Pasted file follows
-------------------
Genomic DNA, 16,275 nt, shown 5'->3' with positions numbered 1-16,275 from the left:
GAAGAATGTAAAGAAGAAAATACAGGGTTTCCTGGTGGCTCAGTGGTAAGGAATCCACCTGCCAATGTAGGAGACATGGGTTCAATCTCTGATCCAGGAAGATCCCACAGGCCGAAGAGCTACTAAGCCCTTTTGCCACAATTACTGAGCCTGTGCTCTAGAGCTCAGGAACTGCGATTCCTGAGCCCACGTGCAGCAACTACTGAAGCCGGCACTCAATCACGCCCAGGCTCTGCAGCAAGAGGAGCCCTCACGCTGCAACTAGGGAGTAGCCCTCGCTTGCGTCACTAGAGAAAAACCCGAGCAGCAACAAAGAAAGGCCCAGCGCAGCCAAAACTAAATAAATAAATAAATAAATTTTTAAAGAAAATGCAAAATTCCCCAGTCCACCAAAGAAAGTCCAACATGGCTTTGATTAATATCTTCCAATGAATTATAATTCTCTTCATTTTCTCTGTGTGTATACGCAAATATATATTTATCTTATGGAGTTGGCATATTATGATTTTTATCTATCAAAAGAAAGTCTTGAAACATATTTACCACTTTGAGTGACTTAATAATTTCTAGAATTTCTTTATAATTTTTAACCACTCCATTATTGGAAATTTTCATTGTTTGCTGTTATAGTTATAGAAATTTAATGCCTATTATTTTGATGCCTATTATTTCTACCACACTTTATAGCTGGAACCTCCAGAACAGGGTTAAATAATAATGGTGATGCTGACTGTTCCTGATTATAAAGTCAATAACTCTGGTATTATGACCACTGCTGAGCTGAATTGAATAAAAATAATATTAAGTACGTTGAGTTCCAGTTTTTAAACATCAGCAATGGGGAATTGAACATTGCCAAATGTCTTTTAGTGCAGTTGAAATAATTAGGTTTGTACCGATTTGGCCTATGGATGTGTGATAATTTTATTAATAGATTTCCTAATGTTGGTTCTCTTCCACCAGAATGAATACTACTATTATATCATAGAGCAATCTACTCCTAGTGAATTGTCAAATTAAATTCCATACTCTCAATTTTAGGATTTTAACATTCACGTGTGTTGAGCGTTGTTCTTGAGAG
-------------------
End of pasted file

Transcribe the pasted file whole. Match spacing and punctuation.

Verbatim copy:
Genomic DNA, 16,275 nt, shown 5'->3' with positions numbered 1-16,275 from the left:
GAAGAATGTAAAGAAGAAAATACAGGGTTTCCTGGTGGCTCAGTGGTAAGGAATCCACCTGCCAATGTAGGAGACATGGGTTCAATCTCTGATCCAGGAAGATCCCACAGGCCGAAGAGCTACTAAGCCCTTTTGCCACAATTACTGAGCCTGTGCTCTAGAGCTCAGGAACTGCGATTCCTGAGCCCACGTGCAGCAACTACTGAAGCCGGCACTCAATCACGCCCAGGCTCTGCAGCAAGAGGAGCCCTCACGCTGCAACTAGGGAGTAGCCCTCGCTTGCGTCACTAGAGAAAAACCCGAGCAGCAACAAAGAAAGGCCCAGCGCAGCCAAAACTAAATAAATAAATAAATAAATTTTTAAAGAAAATGCAAAATTCCCCAGTCCACCAAAGAAAGTCCAACATGGCTTTGATTAATATCTTCCAATGAATTATAATTCTCTTCATTTTCTCTGTGTGTATACGCAAATATATATTTATCTTATGGAGTTGGCATATTATGATTTTTATCTATCAAAAGAAAGTCTTGAAACATATTTACCACTTTGAGTGACTTAATAATTTCTAGAATTTCTTTATAATTTTTAACCACTCCATTATTGGAAATTTTCATTGTTTGCTGTTATAGTTATAGAAATTTAATGCCTATTATTTTGATGCCTATTATTTCTACCACACTTTATAGCTGGAACCTCCAGAACAGGGTTAAATAATAATGGTGATGCTGACTGTTCCTGATTATAAAGTCAATAACTCTGGTATTATGACCACTGCTGAGCTGAATTGAATAAAAATAATATTAAGTACGTTGAGTTCCAGTTTTTAAACATCAGCAATGGGGAATTGAACATTGCCAAATGTCTTTTAGTGCAGTTGAAATAATTAGGTTTGTACCGATTTGGCCTATGGATGTGTGATAATTTTATTAATAGATTTCCTAATGTTGGTTCTCTTCCACCAGAATGAATACTACTATTATATCATAGAGCAATCTACTCCTAGTGAATTGTCAAATTAAATTCCATACTCTCAATTTTAGGATTTTAACATTCACGTGTGTTGAGCGTTGTTCTTGAGAG